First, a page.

Representatives for Facebook, Twitter, and YouTube did not respond to MetalSucks‘ requests for clarification as to why Graves was banned. But the Anti-Defamation League confirms that the “okay” hand signal can be one of hate groups, with the extended fingers forming a W and the rounded digits forming a P — but also warns that “particular caution must be used when evaluating this symbol” and “in most contexts [it] is entirely innocuous and harmless.” And although confusion regarding the hand sign’s meaning has led to false accusations in the past (most recently with Jeopardy! contestant Kelly Donohue), Graves fails to mention that his photo included the caption “I AM A PROUD WESTERN CHAUVINIST AND I REFUSE TO APOLOGIZE FOR BUILDING THE MODERN WORLD” — a common Proud Boys refrain which certainly implies perceived racial and gender dominance.

Ex-Misfits Singer Michale Graves Bemoans Cancel Culture: “If Anybody Gets a Little Bit Rattled by Something, We Have To Make It Disappear”

Regardless, the vocalist vehemently denies any bigotry on his part. “I’m not a hateful person, I don’t surround myself with hateful people. If I was in a group or on a team or working for a business… in any facet of my life… and there was even a hint of some sort of racism or hate for somebody because of the way that they look, the color of their skin, or the life they choose to live, regardless of the consequences, I would leave. And I would be very, very vocal about calling it out. If you’re on the left, if you’re on the right, if you’re a Proud Boy, if you’re just a regular person, if that’s in your heart , where you’re judging people by the way that they live, who they love, who they don’t love, the color of their skin… it’s wrong.” He repeats for emphasis: “It’s WRONG.”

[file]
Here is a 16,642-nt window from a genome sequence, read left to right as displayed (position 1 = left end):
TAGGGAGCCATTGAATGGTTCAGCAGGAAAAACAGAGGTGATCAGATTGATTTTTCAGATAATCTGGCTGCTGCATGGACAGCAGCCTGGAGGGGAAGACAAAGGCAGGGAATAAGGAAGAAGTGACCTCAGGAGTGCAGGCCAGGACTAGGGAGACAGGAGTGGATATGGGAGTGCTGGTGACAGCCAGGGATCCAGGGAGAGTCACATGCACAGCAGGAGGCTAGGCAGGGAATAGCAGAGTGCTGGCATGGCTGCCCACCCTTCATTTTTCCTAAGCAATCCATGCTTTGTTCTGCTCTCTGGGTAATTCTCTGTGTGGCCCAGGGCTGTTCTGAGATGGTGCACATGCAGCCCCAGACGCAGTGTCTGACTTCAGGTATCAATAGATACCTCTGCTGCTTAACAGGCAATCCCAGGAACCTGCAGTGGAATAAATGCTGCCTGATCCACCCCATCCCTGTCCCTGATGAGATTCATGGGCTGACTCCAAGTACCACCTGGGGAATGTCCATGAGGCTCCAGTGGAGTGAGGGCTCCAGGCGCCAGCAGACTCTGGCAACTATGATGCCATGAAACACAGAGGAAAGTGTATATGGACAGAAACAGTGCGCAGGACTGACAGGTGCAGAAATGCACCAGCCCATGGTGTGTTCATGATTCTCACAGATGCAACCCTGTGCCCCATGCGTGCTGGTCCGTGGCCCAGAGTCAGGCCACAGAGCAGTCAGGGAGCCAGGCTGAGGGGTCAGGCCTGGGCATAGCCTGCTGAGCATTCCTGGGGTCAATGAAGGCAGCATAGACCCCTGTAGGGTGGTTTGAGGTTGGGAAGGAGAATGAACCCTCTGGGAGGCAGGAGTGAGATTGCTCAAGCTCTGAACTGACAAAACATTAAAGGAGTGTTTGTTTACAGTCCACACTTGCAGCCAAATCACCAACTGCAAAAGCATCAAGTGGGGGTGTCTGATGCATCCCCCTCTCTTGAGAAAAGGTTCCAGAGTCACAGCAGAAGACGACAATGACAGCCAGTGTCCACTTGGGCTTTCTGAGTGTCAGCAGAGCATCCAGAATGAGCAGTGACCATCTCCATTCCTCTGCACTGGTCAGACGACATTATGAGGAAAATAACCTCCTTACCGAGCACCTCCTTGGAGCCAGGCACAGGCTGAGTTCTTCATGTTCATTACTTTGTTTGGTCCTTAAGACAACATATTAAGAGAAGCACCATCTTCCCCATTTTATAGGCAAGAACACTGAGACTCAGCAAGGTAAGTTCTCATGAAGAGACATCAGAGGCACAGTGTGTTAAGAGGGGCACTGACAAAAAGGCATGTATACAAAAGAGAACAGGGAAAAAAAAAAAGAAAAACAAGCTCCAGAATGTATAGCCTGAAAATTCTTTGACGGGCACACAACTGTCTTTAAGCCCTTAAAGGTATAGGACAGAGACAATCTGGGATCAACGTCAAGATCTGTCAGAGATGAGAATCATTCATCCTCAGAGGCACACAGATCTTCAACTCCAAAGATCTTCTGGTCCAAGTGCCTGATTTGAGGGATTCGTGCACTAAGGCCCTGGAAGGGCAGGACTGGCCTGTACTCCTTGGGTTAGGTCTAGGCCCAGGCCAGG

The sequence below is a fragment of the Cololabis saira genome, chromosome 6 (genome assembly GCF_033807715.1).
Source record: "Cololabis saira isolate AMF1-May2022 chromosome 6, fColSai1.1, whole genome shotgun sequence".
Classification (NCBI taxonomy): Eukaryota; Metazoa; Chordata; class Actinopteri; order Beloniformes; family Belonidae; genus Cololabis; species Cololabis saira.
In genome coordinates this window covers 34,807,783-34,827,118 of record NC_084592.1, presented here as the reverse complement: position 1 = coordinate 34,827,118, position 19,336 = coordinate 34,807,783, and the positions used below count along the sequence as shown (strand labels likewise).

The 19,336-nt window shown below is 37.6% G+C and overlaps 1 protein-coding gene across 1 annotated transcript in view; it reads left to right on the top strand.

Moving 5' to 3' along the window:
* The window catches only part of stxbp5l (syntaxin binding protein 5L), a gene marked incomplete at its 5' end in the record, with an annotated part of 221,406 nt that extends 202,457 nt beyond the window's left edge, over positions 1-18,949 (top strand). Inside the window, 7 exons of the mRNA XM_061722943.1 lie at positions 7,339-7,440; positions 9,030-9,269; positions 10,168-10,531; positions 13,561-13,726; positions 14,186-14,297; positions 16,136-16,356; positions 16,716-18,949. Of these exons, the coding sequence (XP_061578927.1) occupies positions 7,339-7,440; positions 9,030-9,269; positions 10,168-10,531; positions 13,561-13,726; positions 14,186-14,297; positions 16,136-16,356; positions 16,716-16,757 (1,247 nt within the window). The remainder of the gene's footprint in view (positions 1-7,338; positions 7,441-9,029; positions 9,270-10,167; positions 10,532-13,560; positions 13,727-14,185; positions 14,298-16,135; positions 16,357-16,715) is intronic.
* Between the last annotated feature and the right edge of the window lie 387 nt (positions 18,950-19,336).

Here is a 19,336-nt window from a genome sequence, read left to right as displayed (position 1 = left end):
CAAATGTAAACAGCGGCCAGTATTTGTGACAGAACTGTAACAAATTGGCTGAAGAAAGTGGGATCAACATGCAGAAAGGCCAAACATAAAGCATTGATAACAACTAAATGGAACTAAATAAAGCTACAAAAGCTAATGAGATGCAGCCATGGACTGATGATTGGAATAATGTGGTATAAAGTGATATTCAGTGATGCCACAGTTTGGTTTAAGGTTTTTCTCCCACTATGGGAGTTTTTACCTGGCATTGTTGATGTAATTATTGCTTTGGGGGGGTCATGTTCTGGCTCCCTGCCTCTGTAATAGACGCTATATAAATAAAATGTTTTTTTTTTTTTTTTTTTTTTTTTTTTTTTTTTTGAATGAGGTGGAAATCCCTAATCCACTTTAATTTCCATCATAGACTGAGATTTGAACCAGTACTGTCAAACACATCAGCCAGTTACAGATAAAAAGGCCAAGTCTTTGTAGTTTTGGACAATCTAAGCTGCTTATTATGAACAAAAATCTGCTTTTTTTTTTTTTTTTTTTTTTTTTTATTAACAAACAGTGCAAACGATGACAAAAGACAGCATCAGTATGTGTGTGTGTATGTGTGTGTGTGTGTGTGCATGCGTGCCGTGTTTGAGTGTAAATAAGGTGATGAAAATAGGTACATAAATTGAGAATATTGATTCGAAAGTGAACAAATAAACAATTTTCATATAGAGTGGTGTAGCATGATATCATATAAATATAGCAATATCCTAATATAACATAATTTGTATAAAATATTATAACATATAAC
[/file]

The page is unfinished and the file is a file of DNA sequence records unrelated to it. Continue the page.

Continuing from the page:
He claims that being banned from the most popular social media outlets has severly hurt his ability to self-promote. “Whether you agree with me or not, I worked really, really hard to have over a quarter-of-a-million followers across those sites,” Graves says. “That’s what helped me when I would go out on the road or sell merchandise or distribute music. And to take that away with no recourse, and to see people celebrate that and say ‘Yeah, we need more of that,’ I believe is a dangerous path.”

It’s the “no recourse” bit that Graves clearly finds unsettling — his sense that the far-left is holding a kangaroo court.

Still, it’s not difficult to understand why someone would assume Graves is a racist. There’s the above photo, as well as one in which Graves proudly poses with InfoWars’ Alex Jones; his open support of Donald Trump; unconfirmed-but-not-far-fetched reports that Graves was vocally against the 2020 Black Lives Matter protests; and his affiliation with the Proud Boys, who have been labeled a white nationalist hate group by the Southern Poverty Law Center. And wouldn’t membership in such a group alone qualify Graves for “cancellation”?